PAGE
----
The skills shortage is now a desperate issue that needs an immediate solution…
By Jon Enever
In October 2016, a new industry report was published which concluded that the construction sector must ‘modernise or die’.
‘The Farmer Review of the UK Construction Labour Model’ was commissioned in February 2016 by the Construction Leadership Council at the request of the government. The report suggests that the UK’s construction industry faces ‘inexorable decline’ unless longstanding problems are addressed. One cannot but agree with his startling conclusions.
The construction workforce is shrinking. Each year we see more people leave the industry compared to those who join it, placing increasing constraints on its capacity to build. We will begin to discover the full extent of what this means when workers from the EU, who up until now have partially helped fill the gap, start to return home as they see their wage packets affected by the drop in the value of sterling, while their own domestic markets start to recover.
The four “H’s” touted as the big ticket construction growth areas are all reliant on skilled labour t make them happen – namely Hinkley, HS2, Housing and Heathrow. Some are long term, others are being built now and the Federation of Masterbuilders survey from the end of last year paints a grim picture. Almost half of construction SMEs report difficulties hiring roofers, and the shortage of electricians and plasterers is at its highest point for four years against the growing demand of an SME sector that has experienced 15 consecutive quarters of growth.
Unfortunately there is little incentive for contractors to invest in long-term training when they are increasingly reliant on a fractured supply chain and the self-employed. This skills gap has the potential to impact the industry just as negatively. We are starting to see growth in wage inflation and this is not going to decrease as the labour force declines – with an expected shortfall of 400,000 tradespeople by 2020, as huge numbers leave the industry through retirement.
Therefore, employers have welcomed Chancellor Philip Hammond’s planned £500 million-a-year boost to technical education and the launch of a new ‘T-level’ qualification, but warned the policy will not address short term skills shortages.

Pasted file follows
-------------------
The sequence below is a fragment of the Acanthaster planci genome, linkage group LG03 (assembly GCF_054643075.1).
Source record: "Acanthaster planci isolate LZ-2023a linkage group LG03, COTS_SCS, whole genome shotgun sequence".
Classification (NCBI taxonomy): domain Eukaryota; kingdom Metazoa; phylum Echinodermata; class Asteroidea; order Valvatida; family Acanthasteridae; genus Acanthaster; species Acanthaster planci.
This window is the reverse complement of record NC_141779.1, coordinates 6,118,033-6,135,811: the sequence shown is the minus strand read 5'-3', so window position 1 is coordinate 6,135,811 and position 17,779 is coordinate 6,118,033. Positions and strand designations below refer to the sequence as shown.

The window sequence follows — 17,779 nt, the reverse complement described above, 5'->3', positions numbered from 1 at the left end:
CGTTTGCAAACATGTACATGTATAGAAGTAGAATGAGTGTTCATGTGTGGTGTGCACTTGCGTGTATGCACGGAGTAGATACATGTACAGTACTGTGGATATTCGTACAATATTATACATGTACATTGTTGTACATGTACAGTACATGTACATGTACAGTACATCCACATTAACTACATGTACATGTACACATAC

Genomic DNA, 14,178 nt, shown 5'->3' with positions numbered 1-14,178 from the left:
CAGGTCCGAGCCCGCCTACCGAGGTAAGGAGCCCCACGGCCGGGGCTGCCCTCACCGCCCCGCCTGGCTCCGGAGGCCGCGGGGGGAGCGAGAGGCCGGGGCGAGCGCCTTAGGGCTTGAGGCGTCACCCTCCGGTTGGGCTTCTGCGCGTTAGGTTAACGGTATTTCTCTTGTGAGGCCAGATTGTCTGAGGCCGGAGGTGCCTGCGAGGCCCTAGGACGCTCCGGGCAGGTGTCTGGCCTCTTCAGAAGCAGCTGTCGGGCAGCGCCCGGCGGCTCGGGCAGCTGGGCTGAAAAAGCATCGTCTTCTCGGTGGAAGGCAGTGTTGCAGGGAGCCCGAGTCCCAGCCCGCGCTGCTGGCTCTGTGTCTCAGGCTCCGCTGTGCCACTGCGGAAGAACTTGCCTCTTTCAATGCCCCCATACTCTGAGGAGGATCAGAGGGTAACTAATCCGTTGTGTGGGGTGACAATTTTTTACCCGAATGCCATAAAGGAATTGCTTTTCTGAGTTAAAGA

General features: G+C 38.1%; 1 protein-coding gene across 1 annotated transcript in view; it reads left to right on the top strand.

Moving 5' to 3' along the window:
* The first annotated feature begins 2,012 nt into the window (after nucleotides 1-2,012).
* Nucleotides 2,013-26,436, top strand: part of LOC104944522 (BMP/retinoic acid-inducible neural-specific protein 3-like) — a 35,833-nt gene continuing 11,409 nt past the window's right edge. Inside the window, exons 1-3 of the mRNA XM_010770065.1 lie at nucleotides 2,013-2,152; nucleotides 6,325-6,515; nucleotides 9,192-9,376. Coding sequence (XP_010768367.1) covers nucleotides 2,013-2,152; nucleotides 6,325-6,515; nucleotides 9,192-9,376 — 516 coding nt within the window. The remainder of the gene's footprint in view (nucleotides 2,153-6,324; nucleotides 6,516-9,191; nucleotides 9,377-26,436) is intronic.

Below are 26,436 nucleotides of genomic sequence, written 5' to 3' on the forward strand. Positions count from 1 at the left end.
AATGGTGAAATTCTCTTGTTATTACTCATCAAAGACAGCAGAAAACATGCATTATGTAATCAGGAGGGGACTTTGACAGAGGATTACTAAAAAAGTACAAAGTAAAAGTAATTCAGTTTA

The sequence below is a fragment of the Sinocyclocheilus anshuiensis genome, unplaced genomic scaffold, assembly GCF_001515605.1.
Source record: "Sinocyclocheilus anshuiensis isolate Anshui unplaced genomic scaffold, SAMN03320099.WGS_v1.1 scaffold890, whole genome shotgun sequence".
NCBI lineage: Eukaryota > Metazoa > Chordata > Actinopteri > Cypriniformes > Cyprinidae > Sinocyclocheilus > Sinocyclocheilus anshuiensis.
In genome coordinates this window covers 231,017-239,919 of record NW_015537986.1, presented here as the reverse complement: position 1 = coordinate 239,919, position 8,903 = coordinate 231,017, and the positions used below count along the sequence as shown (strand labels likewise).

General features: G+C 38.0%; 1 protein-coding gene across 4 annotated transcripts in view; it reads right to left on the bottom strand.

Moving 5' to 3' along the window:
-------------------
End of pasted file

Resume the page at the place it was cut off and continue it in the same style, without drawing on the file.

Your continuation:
The ‘T-levels’ are aimed at providing technical training for 16-19-year-olds in sectors including construction and engineering, with the objective of trying to ensure that academic and technical education are equally valued.
The government plans to ramp up training via technical routes to 900 hours and slash the 13,000 or so technical courses currently available down to just 15 core areas. Technical students will also have access to student loans, like those choosing university. This is not however a quick fix and new courses would not be introduced until 2019.
The situation is not assisted by the poor methods used to teach such skills. The union Unite recently uncovered figures which it said suggested that thousands of young people are being placed on so-called “dead-end” classroom-based construction courses. Under a Freedom of Information request, Unite found that while 192,500 young people began a classroom based construction course in 2015/16, a rise of 14% on the previous year, only 21,460 people began a construction apprenticeship.
It is clear that considerable work needs to be done to show today’s school leavers that there is so much more to our industry. Many construction firms – both large and SME – are also working hard to demonstrate that good training in skilled professions can guarantee future employment and good prospects. These kinds of initiatives, coupled with the introduction of the government’s programmes, may yet yield the results we so desperately need to see but it will all take time. Time we simply do not have.